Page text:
Every year it seems more features that were once "premium" on cell phones are now standard options, but as technology continues to drive the cost of cell phones down the cost of the plans they're attached to remains static.

Flickr user: okalkavan

Much of it can be attributed to local, state, and federal taxes, however a bill going through the US Senate aims to curb any further increase to wireless bills from unfair taxing.

New Jersey ranks 29th out of the 50 states in terms of additional fees from taxes.

Scott Mackey, an economist with Vermont based KSE Partners, says the Federal Universal Service Charge can tack on as much as an extra 6% to your bill. Mackey says a lot of the money gets taken from urban areas (like New Jersey) and transferred to build up the networks of rural areas; a program that he claims has outlived its usefulness.

"We not have wireless networks that don't cost as much to deploy as copper and fiber that can be providing some of these services in these rural areas yet we keep having this antiquated program."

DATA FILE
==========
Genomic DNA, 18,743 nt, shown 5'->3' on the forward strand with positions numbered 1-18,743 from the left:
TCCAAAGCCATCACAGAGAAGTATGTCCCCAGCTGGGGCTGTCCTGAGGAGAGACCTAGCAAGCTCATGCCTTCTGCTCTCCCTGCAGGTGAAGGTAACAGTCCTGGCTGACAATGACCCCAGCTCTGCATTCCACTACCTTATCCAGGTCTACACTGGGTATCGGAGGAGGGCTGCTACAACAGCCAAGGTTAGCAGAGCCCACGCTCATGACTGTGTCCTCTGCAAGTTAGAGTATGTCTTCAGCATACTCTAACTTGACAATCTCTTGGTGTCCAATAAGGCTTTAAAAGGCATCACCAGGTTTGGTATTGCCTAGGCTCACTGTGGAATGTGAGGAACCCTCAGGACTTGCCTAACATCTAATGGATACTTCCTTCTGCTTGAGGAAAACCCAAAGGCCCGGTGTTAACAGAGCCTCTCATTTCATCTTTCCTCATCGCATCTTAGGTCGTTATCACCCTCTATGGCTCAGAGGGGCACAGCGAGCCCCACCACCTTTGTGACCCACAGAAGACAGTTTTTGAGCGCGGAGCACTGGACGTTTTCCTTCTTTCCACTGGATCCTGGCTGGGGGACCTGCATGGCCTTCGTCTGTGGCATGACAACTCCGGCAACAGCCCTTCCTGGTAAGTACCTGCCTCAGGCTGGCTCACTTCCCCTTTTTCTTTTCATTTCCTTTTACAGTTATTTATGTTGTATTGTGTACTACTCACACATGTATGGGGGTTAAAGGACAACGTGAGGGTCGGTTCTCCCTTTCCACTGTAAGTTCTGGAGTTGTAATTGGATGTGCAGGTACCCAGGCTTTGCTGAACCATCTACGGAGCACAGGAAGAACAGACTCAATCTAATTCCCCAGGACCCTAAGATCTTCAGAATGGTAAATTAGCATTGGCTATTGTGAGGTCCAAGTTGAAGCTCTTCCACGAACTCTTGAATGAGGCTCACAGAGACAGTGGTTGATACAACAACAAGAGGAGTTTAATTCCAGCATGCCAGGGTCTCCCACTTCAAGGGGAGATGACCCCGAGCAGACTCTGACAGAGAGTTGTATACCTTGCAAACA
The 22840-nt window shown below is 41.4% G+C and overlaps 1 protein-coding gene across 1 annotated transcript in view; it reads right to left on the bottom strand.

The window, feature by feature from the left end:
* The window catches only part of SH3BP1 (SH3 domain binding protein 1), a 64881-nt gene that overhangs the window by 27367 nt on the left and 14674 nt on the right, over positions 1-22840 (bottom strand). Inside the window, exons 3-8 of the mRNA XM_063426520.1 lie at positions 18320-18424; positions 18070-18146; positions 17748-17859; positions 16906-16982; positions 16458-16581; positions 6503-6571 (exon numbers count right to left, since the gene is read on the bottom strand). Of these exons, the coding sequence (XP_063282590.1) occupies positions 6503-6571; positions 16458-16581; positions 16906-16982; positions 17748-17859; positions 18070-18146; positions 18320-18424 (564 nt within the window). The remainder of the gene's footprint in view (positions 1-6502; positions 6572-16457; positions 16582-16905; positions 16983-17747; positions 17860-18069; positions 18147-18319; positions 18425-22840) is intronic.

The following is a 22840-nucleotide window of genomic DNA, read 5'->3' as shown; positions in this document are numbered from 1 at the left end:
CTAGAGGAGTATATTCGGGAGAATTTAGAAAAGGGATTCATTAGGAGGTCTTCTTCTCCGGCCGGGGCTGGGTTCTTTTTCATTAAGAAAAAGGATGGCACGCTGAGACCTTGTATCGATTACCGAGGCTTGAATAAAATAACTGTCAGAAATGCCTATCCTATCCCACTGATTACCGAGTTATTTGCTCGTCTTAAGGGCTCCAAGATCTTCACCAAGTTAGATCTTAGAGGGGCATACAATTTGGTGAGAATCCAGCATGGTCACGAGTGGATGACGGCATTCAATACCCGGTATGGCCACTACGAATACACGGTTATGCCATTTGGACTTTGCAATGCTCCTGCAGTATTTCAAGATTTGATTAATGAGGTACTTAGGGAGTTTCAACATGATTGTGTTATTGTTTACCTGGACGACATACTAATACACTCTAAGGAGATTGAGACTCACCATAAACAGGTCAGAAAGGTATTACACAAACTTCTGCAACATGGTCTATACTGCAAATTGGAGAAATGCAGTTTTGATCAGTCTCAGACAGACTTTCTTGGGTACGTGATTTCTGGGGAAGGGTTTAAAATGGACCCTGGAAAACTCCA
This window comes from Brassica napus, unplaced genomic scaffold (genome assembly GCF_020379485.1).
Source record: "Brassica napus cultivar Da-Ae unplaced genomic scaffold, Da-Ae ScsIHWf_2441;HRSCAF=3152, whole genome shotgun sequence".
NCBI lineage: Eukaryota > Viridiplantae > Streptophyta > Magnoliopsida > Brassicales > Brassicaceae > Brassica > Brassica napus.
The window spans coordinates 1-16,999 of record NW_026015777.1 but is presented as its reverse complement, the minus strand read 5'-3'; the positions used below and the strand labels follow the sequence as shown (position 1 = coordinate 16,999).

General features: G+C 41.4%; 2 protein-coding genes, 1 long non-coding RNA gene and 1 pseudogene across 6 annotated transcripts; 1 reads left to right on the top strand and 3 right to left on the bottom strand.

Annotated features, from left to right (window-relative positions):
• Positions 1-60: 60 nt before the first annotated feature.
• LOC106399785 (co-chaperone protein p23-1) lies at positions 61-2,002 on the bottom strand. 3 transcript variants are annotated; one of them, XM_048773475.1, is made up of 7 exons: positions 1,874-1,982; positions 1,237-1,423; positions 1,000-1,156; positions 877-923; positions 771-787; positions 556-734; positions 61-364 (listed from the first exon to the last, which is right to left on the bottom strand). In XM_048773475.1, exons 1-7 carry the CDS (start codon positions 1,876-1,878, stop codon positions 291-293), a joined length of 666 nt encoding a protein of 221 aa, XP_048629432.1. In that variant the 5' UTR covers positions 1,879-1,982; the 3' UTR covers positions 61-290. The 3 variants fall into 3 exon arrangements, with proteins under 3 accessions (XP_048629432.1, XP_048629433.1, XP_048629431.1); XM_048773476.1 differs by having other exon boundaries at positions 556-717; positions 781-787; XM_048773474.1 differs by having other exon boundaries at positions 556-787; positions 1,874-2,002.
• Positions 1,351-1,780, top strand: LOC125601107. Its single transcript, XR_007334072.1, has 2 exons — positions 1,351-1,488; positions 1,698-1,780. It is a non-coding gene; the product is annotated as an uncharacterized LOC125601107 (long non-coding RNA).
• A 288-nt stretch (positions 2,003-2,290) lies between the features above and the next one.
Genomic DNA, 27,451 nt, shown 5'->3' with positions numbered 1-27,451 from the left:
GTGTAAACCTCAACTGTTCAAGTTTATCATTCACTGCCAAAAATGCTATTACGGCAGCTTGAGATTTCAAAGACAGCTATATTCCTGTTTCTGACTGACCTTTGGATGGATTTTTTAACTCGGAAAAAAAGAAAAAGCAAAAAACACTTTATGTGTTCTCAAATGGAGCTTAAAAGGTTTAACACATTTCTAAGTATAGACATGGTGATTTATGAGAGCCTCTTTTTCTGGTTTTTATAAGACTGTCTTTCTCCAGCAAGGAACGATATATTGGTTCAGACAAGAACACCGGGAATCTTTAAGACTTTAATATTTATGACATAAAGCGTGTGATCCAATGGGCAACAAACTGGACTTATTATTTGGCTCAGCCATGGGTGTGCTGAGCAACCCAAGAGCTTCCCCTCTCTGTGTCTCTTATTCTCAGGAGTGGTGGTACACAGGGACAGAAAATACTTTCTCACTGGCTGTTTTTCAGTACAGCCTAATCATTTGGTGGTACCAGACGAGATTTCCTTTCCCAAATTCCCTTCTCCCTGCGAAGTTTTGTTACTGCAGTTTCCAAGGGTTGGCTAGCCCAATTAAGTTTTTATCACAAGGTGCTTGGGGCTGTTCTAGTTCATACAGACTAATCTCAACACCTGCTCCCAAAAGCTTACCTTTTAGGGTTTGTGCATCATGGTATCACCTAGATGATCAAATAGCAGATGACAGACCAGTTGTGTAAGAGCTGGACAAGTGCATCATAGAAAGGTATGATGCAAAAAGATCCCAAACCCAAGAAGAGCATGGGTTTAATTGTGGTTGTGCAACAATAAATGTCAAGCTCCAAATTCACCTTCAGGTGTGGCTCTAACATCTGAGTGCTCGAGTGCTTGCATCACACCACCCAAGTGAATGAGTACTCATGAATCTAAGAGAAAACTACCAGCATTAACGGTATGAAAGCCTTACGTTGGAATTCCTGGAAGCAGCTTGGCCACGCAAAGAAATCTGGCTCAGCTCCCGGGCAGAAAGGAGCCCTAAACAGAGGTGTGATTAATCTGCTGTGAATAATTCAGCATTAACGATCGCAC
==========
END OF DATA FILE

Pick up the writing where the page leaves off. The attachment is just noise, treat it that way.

Much of that has gone into the consideration for the Wireless Tax Fairness Act, which has passed the House with bipartisan support and is now in the US Senate. The proposed bill would put a stop to additional taxes specifically on wireless voice and data plans.

The bill is co-sponsored by New Jersey Senator Bob Menendez and Mackey hopes it gets passed during the "lame duck" session. He notes the legislation wouldn't handcuff legislators from any increases to cellular voice and data plans, but rather not allow them to tack on tariff's that specifically target only the plans. Keeping consumer's plans from getting much higher than they are now.

"It would not prevent states or localities from increasing broad based taxes. If there's a sales tax that wireless pays but everyone pays it too, that's not discriminatory."

The bill would only cover the voice and data portion of cell phone bills. Internet bills are not subject to taxes via a federal prohibition on taxation of internet access, however the moratorium expired on 2014.